As a recent arrest of celebrity golfer Tiger Woods highlights, even blowing .000 on a breathalyzer machine will not fully protect you from a charge of DUI or, in Texas, DWI. The breathalyzer machine only tests for the presence of alcohol in the subject’s breath (and thus, their blood). The machine will not detect the presence of many other substances that can lead to intoxication.
As a reminder, intoxication Texas is defined as “not having the normal use of mental or physical faculties by reason of the introduction of alcohol, a controlled substance, a drug, a dangerous drug, a combination of two or more of those substances, or any other substance into the body” or by having a blood alcohol concentration of 0.08 or more. It is only for that last method of proving intoxication – the blood alcohol concentration – that the breathalyzer machine can speak to.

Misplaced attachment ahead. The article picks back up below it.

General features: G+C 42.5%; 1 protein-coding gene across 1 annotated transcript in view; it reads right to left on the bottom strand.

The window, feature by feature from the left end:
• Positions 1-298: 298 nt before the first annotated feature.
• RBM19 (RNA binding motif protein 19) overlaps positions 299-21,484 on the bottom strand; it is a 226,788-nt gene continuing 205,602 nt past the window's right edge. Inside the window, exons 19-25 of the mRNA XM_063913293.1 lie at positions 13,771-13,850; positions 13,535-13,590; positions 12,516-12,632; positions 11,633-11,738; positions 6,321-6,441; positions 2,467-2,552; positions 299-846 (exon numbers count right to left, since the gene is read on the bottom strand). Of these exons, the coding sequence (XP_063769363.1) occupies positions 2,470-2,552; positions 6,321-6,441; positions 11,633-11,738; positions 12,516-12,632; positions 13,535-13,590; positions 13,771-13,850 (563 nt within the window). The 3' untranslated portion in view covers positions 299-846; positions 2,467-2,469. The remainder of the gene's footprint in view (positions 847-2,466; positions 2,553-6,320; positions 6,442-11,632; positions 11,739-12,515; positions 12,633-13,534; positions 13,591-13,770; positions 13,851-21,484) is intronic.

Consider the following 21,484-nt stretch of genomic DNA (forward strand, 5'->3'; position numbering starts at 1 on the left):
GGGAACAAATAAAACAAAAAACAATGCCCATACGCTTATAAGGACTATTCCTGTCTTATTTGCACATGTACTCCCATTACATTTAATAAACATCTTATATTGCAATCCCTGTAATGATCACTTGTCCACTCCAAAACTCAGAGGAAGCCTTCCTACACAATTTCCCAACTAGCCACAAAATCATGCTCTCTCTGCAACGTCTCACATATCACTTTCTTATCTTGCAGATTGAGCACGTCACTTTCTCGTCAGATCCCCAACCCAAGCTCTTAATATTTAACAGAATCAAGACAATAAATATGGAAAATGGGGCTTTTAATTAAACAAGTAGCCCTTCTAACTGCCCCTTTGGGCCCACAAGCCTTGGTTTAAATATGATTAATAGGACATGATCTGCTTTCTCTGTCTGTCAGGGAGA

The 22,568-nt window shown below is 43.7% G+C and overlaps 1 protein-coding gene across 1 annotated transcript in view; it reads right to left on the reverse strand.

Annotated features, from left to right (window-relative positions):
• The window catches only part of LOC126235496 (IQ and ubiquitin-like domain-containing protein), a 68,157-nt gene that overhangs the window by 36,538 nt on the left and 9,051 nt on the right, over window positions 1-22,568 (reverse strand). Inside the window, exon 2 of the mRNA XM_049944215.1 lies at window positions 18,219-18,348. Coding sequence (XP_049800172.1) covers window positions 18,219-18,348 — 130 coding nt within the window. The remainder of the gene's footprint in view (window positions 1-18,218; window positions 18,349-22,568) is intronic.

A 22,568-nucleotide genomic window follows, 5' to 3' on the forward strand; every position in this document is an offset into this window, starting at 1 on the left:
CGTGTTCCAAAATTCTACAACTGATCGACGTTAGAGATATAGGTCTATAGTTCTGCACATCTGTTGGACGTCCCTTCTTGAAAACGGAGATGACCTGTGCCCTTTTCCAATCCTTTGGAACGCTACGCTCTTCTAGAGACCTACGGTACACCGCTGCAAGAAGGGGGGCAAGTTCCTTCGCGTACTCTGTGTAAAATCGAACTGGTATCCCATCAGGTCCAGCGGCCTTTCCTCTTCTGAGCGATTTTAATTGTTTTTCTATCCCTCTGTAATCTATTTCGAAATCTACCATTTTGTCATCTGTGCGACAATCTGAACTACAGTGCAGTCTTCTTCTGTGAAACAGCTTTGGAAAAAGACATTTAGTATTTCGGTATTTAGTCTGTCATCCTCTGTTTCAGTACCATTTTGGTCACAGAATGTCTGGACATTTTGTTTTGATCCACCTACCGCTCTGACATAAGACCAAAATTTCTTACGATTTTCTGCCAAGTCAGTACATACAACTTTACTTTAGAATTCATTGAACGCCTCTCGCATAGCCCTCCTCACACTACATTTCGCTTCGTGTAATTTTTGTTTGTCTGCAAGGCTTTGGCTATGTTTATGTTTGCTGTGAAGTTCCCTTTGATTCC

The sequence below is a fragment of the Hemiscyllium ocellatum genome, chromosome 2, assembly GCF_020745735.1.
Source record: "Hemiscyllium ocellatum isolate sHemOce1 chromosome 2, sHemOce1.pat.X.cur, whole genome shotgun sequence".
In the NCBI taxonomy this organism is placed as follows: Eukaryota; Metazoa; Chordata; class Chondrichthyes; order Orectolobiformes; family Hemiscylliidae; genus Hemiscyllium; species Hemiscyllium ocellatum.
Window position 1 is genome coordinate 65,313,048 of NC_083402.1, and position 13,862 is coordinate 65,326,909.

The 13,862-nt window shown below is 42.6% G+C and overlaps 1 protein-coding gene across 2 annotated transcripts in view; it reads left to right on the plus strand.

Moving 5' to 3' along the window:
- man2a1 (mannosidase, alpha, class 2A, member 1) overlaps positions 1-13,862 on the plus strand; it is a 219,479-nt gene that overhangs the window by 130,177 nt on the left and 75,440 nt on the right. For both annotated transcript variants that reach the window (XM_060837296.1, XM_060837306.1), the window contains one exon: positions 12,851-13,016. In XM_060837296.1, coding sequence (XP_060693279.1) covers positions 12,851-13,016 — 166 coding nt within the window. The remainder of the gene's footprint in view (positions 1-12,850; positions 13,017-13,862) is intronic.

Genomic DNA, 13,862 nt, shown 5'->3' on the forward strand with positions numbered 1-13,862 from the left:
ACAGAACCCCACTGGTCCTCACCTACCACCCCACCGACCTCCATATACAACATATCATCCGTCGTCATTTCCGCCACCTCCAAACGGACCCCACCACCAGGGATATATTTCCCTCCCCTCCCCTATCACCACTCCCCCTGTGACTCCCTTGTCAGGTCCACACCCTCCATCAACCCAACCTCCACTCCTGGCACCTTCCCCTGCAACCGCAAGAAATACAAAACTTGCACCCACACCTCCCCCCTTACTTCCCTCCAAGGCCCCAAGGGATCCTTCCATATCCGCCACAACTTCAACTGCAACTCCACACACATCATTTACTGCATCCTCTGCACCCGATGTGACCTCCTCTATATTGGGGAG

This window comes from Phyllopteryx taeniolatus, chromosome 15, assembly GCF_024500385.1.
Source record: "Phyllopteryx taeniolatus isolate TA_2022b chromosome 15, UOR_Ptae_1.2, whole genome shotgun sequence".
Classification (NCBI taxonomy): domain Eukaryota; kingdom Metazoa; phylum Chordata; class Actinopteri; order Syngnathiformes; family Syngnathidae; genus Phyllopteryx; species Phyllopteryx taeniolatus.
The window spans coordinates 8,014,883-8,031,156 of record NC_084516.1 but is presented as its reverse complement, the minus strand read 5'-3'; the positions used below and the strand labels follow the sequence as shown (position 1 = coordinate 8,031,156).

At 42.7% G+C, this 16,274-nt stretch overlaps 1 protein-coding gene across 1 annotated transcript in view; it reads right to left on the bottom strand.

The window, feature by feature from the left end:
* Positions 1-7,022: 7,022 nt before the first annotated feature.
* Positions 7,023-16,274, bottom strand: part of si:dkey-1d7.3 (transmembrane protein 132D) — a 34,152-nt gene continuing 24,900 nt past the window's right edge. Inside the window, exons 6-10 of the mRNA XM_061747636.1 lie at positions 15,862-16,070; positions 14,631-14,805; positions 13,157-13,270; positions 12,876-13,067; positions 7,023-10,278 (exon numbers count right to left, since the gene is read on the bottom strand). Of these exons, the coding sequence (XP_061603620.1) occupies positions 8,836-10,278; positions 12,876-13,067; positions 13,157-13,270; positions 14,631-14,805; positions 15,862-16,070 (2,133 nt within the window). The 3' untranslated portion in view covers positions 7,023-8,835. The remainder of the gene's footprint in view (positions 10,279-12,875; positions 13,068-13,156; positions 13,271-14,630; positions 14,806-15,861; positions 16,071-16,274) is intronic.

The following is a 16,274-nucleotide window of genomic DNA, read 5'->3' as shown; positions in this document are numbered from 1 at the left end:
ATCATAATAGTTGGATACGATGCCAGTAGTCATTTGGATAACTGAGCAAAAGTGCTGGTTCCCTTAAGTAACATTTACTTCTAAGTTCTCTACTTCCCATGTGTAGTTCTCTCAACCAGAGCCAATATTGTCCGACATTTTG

Beyond just alcohol which can be detected by the breathalyzer machine, intoxication can stem from the ingestion of controlled substances such as illegal narcotics, or even legally prescribed medications. Even over the counter medication, if it renders the user “not normal” can lead to intoxication under Texas law.
Another aspect of intoxication that will not register on a breath test machine is the synergistic effect that may occur when two or more substance are taken together or with alcohol. Chemicals can often enhance and multiply the effects of each other when taken at the same time. Legal, illegal, prescribed or over the counter, drugs that do not show up on a simple breath test may still be quite intoxicating to the user.
As always, be careful what you ingest, know your limits, and drive safely.